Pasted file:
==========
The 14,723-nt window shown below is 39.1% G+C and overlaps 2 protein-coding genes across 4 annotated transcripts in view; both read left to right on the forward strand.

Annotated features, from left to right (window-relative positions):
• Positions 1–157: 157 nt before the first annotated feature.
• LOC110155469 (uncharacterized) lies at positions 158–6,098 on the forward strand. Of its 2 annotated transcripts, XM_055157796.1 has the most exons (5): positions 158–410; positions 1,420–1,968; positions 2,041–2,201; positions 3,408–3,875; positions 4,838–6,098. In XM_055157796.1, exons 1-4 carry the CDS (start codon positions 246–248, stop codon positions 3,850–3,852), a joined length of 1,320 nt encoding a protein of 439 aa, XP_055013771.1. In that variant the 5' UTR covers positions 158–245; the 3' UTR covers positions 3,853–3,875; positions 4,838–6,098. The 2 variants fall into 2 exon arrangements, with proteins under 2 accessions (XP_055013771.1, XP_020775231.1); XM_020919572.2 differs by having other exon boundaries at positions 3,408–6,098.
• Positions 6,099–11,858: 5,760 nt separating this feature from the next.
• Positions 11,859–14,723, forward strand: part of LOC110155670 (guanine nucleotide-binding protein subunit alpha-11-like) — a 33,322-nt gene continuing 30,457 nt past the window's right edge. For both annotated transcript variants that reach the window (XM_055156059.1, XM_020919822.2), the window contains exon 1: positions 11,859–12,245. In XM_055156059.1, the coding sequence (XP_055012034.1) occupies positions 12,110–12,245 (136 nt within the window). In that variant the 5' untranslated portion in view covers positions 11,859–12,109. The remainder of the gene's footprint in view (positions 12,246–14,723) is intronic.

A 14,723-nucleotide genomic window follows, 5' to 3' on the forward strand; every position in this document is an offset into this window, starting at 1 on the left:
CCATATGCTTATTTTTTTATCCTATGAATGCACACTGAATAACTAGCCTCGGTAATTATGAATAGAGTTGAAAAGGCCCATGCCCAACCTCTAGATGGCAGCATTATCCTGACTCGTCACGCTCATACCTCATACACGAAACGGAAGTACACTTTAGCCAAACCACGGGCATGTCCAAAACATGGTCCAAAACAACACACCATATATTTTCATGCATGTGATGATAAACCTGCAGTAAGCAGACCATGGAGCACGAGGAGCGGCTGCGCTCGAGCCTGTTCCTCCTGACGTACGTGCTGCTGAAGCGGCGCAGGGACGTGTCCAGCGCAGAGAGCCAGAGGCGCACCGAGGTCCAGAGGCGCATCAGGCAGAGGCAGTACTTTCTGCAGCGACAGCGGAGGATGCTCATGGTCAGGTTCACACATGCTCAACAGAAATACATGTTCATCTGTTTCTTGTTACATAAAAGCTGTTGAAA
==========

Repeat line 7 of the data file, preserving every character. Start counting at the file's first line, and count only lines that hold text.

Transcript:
A 14,723-nucleotide genomic window follows, 5' to 3' on the forward strand; every position in this document is an offset into this window, starting at 1 on the left: